Posts Tagged ‘being made well’

HEBREWS 7:23-28

23 Furthermore, the former priests were many in number, because they were prevented by death from continuing in office; 24 but he holds his priesthood permanently, because he continues forever. 25 Consequently he is able for all time to save those who approach God through him, since he always lives to make intercession for them.

26 For it was fitting that we should have such a high priest, holy, blameless, undefiled, separated from sinners, and exalted above the heavens. 27 Unlike the other high priests, he has no need to offer sacrifices day after day, first for his own sins, and then for those of the people; this he did once for all when he offered himself. 28 For the law appoints as high priests those who are subject to weakness, but the word of the oath, which came later than the law, appoints a Son who has been made perfect forever.

Even though a permanent fixture for world redemption has been set in place with the ascension of Jesus to God’s right hand – let us not forget that we are speaking metaphorically and in the language of myth – something is still required of the one seeking salvation, which is the will to be whole.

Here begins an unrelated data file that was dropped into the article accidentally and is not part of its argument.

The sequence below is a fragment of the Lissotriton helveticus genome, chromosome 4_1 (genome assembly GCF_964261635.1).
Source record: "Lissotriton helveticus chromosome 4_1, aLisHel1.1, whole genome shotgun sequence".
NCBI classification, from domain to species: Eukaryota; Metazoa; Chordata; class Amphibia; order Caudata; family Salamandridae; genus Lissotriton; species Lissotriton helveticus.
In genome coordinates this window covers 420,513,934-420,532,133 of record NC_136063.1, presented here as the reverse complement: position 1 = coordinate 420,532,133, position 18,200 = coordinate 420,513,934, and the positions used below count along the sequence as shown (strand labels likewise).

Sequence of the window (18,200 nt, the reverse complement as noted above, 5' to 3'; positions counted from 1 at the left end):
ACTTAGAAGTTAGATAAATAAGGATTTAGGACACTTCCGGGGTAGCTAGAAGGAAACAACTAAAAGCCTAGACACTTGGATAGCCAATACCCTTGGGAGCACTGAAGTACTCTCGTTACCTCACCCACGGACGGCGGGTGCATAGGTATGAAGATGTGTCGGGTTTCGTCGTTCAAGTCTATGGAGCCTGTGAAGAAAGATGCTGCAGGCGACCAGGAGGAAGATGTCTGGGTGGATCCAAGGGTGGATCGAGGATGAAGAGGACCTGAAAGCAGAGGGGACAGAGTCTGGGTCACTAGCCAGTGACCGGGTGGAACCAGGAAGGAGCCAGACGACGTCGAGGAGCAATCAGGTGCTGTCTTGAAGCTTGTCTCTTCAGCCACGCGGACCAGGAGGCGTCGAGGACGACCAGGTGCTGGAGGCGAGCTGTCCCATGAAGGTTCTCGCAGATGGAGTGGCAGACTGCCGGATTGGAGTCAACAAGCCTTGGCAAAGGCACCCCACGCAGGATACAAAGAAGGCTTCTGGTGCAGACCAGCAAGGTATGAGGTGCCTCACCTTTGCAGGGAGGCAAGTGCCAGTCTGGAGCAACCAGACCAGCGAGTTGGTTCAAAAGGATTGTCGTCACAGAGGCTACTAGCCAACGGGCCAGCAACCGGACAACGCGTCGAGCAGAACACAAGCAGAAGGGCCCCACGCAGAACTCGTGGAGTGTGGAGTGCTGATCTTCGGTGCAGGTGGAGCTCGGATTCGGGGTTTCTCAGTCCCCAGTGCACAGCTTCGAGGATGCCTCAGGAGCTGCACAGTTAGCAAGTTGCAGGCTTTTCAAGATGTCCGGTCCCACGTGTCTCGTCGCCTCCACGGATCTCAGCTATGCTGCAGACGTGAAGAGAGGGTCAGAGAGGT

In Christian mythology, the everlasting intercession of the risen High Priest on behalf of us all is picture language for representing  the “good news” that Jesus revealed while on earth: that God loves the world unconditionally and has already forgiven the sinner, providing a free and clear path for our return. However – and here’s the point – God will not save us, indeed God cannot save us against our will.

We must want to be whole, or else we will persist in our inner divisions and contradictions. We must want to be free, or else we will continue in captivity and emotional paralysis. Yes, the universe is set up for salvation, but whether or not we will be saved is up to us, not God.

What does it mean, to want salvation? Well, just as we said, to desire and strive for wholeness – within ourselves, healing the split between body and soul; as well as between ourselves and others, restoring relationship where it is bogged or broken down with distrust, suspicion, resentment, or neglect. We might have added “reunited with God,” but in truth our reunion with God is accomplished in and through these other two paths – the paths within and between.